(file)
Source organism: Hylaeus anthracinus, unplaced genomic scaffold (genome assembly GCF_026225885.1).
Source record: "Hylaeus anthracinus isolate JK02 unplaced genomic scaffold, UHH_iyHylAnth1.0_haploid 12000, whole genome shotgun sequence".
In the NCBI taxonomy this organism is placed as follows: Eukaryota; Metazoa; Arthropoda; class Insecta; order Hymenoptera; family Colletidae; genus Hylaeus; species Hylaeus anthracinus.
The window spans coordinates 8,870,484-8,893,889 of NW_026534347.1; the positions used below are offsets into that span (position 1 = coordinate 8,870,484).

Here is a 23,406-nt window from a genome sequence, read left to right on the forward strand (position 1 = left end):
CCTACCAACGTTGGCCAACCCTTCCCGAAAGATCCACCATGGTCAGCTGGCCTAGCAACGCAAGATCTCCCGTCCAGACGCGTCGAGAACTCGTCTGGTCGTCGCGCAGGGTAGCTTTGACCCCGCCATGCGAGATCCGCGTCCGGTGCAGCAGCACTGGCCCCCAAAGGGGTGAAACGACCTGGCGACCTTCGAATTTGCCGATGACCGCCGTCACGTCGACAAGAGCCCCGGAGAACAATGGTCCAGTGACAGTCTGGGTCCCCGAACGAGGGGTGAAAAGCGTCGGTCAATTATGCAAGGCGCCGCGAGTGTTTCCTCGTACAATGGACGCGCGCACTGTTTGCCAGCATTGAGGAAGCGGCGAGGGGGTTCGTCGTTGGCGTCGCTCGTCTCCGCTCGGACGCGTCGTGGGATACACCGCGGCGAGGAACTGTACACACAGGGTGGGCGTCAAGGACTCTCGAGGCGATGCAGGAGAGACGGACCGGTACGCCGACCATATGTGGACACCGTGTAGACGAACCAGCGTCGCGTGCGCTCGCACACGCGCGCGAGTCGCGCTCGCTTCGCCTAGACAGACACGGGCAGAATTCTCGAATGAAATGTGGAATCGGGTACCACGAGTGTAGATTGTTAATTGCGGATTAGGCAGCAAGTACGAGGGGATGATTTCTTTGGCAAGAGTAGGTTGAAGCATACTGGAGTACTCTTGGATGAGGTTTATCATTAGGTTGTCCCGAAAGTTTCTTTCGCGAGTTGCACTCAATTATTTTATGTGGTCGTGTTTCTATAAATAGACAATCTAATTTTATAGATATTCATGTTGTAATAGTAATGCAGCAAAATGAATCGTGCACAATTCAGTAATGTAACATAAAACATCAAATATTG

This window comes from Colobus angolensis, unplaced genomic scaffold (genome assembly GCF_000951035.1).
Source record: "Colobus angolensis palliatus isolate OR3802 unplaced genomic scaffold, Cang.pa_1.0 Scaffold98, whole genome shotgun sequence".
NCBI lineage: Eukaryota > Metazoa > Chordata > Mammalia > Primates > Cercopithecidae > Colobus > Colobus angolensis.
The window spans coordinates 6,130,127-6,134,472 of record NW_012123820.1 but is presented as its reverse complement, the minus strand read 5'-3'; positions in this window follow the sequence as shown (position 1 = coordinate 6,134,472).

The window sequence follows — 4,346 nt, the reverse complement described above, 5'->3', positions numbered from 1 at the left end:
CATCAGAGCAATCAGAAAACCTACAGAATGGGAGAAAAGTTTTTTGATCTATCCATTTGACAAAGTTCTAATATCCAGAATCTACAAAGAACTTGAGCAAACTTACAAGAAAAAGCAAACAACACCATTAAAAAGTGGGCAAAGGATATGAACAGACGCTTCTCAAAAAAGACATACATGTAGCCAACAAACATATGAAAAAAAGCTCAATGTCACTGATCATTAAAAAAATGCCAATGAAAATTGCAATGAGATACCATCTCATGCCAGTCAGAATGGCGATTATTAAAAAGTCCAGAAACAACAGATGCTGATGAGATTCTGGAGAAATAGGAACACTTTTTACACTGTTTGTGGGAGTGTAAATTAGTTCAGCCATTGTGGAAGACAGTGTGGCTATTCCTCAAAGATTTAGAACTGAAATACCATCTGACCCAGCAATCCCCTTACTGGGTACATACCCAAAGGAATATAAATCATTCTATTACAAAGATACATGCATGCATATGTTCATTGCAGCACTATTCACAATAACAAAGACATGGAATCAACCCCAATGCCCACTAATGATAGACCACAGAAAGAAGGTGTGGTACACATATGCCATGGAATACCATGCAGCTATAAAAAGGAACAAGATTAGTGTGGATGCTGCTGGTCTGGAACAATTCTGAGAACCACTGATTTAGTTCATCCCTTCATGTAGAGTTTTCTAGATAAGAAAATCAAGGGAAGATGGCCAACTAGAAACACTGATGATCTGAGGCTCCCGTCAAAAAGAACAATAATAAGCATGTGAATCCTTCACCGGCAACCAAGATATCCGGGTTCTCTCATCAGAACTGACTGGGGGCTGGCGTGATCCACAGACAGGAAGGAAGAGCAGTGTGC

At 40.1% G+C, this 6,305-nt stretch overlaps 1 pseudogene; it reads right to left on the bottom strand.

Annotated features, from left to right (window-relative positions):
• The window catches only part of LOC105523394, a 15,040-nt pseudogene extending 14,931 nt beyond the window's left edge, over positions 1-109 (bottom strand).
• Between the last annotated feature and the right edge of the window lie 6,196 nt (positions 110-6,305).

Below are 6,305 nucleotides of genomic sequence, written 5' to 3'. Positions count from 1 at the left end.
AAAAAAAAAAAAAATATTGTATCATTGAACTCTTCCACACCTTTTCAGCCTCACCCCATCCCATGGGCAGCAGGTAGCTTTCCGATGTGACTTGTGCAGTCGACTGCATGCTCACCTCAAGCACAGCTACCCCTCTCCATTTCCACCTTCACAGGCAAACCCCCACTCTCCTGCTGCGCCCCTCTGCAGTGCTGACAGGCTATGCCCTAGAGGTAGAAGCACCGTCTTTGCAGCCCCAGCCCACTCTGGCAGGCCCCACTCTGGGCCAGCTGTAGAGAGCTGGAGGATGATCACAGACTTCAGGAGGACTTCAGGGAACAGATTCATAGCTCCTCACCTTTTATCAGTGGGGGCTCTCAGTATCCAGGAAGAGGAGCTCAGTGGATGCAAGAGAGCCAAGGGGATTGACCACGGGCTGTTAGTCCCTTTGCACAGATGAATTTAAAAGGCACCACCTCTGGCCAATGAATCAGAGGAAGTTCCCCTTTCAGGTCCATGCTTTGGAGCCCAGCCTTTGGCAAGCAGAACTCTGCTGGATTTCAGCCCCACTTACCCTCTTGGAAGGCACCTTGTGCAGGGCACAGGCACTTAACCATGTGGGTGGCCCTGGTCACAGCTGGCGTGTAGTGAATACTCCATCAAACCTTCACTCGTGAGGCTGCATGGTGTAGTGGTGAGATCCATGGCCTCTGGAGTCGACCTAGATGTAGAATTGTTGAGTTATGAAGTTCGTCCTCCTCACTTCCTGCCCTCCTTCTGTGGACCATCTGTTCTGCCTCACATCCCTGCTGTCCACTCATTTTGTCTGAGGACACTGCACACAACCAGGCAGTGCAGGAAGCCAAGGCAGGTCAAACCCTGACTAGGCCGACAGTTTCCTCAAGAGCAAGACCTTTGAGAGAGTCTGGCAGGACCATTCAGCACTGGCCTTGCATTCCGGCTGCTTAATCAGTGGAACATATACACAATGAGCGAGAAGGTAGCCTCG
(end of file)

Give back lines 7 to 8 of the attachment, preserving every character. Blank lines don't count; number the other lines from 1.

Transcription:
This window comes from Colobus angolensis, unplaced genomic scaffold (genome assembly GCF_000951035.1).
Source record: "Colobus angolensis palliatus isolate OR3802 unplaced genomic scaffold, Cang.pa_1.0 Scaffold98, whole genome shotgun sequence".